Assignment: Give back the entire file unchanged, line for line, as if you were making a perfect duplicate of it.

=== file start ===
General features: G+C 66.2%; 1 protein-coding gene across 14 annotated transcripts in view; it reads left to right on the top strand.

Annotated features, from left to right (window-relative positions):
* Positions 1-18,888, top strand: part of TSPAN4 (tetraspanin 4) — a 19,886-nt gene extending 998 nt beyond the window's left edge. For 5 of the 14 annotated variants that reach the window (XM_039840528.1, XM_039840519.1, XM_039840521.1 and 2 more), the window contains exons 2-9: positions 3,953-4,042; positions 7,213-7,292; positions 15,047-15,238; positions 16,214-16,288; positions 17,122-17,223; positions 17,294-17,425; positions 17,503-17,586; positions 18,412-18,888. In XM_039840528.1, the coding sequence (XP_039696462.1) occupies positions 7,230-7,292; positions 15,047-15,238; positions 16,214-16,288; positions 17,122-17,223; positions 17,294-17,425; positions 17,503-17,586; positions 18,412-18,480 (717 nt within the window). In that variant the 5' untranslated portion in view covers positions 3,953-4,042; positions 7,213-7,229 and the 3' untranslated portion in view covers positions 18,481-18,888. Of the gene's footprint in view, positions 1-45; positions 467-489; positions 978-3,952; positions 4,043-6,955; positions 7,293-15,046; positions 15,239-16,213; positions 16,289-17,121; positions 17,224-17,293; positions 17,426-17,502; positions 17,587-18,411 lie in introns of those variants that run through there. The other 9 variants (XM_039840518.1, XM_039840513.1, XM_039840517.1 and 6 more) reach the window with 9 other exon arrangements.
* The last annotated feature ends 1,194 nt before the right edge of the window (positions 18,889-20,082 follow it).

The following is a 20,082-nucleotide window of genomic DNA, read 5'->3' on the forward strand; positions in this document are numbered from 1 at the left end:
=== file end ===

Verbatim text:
General features: G+C 66.2%; 1 protein-coding gene across 14 annotated transcripts in view; it reads left to right on the top strand.

Annotated features, from left to right (window-relative positions):
* Positions 1-18,888, top strand: part of TSPAN4 (tetraspanin 4) — a 19,886-nt gene extending 998 nt beyond the window's left edge. For 5 of the 14 annotated variants that reach the window (XM_039840528.1, XM_039840519.1, XM_039840521.1 and 2 more), the window contains exons 2-9: positions 3,953-4,042; positions 7,213-7,292; positions 15,047-15,238; positions 16,214-16,288; positions 17,122-17,223; positions 17,294-17,425; positions 17,503-17,586; positions 18,412-18,888. In XM_039840528.1, the coding sequence (XP_039696462.1) occupies positions 7,230-7,292; positions 15,047-15,238; positions 16,214-16,288; positions 17,122-17,223; positions 17,294-17,425; positions 17,503-17,586; positions 18,412-18,480 (717 nt within the window). In that variant the 5' untranslated portion in view covers positions 3,953-4,042; positions 7,213-7,229 and the 3' untranslated portion in view covers positions 18,481-18,888. Of the gene's footprint in view, positions 1-45; positions 467-489; positions 978-3,952; positions 4,043-6,955; positions 7,293-15,046; positions 15,239-16,213; positions 16,289-17,121; positions 17,224-17,293; positions 17,426-17,502; positions 17,587-18,411 lie in introns of those variants that run through there. The other 9 variants (XM_039840518.1, XM_039840513.1, XM_039840517.1 and 6 more) reach the window with 9 other exon arrangements.
* The last annotated feature ends 1,194 nt before the right edge of the window (positions 18,889-20,082 follow it).

The following is a 20,082-nucleotide window of genomic DNA, read 5'->3' on the forward strand; positions in this document are numbered from 1 at the left end: